Regulatory authorities have stipulated two methods of accounting for GST: one is the cash basis and another one a non-cash basis (accruals). Whichever way you use it will affect when you report GST. Organizations with an average turnover of less than $10 million including all your entities, which use cash accounting for income tax, can use either method. Larger businesses must use the non-cash method. Businesses using cash, accounting or simplified accounting methods are eligible for Simpler BAS reporting if their GST turnover is less than $10 million.
Accounting on a cash basis
Organizations with an average turnover of less than $10 million can choose to account using the cash accounting method. Accounting on a cash basis means you account for GST on the business activity statement that covers the period in which you receive or make payment for your sales and purchases. The advantage of the cash accounting system is that the money flowing through business is aligned in a more organized way with your activity statement liabilities, and is easier to manage your cash flow. You can use the cash accounting method if any of the following applies:
• You are an individual, partnership, trust or company with an aggregated turnover of less than $10 million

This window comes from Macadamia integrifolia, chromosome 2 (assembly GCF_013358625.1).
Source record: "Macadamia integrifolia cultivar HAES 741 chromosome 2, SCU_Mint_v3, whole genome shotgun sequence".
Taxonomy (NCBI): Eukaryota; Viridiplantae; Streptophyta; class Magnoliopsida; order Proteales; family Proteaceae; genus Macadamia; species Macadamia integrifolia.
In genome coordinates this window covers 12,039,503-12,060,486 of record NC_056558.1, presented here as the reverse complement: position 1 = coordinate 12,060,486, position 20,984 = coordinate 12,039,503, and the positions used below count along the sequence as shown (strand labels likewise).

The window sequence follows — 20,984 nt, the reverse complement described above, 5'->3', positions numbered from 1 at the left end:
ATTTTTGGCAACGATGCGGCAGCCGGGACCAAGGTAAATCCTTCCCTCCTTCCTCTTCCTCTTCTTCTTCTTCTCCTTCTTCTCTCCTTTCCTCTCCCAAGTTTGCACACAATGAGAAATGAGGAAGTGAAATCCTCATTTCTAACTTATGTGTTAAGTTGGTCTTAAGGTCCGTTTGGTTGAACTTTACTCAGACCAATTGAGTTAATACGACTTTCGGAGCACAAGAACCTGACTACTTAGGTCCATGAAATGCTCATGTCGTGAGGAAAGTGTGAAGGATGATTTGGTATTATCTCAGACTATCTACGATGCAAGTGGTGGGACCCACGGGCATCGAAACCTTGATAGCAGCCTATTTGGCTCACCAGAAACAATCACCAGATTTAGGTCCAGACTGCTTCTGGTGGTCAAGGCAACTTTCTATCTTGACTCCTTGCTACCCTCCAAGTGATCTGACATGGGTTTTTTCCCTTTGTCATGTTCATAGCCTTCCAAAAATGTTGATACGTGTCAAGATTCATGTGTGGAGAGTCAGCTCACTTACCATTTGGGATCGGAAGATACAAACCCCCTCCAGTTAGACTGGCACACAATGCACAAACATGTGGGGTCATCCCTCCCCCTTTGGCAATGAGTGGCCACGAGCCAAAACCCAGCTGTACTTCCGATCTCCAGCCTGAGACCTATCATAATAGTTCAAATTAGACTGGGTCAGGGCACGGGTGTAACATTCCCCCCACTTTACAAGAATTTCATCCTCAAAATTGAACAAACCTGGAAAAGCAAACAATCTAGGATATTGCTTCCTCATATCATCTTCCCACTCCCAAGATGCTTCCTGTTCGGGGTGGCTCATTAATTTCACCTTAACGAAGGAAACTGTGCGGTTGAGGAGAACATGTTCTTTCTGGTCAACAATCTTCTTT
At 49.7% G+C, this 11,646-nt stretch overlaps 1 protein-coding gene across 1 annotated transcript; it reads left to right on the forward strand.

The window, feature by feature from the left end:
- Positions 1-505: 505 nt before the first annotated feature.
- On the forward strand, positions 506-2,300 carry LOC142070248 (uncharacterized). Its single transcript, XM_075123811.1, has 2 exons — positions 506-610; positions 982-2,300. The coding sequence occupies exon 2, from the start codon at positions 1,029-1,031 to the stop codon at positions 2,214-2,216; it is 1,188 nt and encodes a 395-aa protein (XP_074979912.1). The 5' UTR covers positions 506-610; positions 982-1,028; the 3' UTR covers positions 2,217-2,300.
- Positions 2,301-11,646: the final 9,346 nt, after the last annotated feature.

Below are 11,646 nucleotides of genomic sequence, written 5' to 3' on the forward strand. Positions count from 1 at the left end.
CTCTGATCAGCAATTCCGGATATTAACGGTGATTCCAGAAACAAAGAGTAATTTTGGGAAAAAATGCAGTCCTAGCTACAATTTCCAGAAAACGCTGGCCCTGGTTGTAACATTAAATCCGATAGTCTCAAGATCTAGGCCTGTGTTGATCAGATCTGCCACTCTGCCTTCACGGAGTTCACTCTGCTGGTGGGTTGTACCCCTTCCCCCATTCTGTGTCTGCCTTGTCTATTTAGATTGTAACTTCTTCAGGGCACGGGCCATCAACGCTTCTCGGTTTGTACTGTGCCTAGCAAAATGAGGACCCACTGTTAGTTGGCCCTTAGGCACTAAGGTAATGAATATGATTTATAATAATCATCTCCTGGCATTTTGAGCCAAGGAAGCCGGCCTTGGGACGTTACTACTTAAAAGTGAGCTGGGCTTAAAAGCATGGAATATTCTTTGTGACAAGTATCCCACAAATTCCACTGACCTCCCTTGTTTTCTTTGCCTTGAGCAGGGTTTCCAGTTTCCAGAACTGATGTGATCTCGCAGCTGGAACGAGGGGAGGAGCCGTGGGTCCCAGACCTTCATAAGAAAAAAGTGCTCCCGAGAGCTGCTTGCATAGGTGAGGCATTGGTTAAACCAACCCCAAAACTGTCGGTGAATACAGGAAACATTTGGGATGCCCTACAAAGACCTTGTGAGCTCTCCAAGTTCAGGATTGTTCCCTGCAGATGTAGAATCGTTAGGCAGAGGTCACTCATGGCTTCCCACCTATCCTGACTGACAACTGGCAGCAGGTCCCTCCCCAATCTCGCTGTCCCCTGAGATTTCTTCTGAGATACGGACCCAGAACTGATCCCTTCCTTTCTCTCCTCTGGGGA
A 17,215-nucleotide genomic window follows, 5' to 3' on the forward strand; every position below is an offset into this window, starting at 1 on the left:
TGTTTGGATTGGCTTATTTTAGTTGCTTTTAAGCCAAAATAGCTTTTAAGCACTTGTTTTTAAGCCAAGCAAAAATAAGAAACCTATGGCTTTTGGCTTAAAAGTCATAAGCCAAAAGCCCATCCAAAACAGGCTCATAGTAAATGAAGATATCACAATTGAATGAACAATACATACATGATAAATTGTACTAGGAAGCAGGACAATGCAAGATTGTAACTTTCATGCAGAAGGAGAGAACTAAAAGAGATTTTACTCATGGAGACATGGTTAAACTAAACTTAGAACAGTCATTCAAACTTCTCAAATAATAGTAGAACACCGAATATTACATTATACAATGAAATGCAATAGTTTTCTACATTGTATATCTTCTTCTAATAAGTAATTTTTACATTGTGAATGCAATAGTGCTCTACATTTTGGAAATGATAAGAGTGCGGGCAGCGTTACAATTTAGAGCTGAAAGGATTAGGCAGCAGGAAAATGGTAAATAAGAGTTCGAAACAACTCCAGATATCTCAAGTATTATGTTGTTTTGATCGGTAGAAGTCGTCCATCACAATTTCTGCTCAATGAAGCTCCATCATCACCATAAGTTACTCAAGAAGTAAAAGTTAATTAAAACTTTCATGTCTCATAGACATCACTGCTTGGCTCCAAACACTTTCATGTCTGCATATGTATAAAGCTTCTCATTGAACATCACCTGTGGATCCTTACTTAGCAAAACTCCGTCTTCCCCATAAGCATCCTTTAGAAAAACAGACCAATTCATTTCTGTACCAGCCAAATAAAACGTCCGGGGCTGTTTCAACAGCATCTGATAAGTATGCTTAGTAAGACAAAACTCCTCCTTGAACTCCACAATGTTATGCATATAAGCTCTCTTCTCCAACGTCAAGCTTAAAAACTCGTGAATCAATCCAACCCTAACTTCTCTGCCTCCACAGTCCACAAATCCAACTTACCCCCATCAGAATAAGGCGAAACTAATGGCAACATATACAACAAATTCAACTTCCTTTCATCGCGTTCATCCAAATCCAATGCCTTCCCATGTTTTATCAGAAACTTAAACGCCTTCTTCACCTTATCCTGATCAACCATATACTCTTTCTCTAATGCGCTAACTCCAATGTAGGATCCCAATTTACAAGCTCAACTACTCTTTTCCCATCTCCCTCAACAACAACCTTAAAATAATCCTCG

• You are not carrying on a business, but your enterprise’s ‘GST turnover’ is $2 million or less
• You already account for income tax on a cash basis
• You run an enterprise like that of a government school
• A charitable institution or trustee of an endorsed charitable fund
• A gift-deductible entity
If you don’t fit into any of these categories, you can prefer to be allowed to account for GST on a cash basis.
Accounting on a non-cash basis
Larger corporations must use the non-cash accounting method. Using the non-cash method means you account for GST on the business activity statement that covers the period in which you issued the tax invoice or received any payment or received the invoice from your supplier or made any payment.
How to change accounting systems
If you are eligible to change accounting systems, you can contact us (Reliable Bookkeeping Services) or ask your accountant in Melbourne for more details. Changing the reporting from cash method to non-cash method effects the first day of a tax period only. In the first tax period after the change, you will need to account for sales or purchases that you have not previously accounted. This means that in the first tax year you can use the non-cash method you need to:
• Report GST on any sales for which you had issued invoices before the date of the change but had not received payment
• Account the balance of GST on sales that had been accounted for the change.
• You are eligible to get the unclaimed GST credits (if any) that you hold a tax invoice in that first tax period.
We provide answers to your questions and a range of other services to help you meet your GST obligations. You can also write to us for information.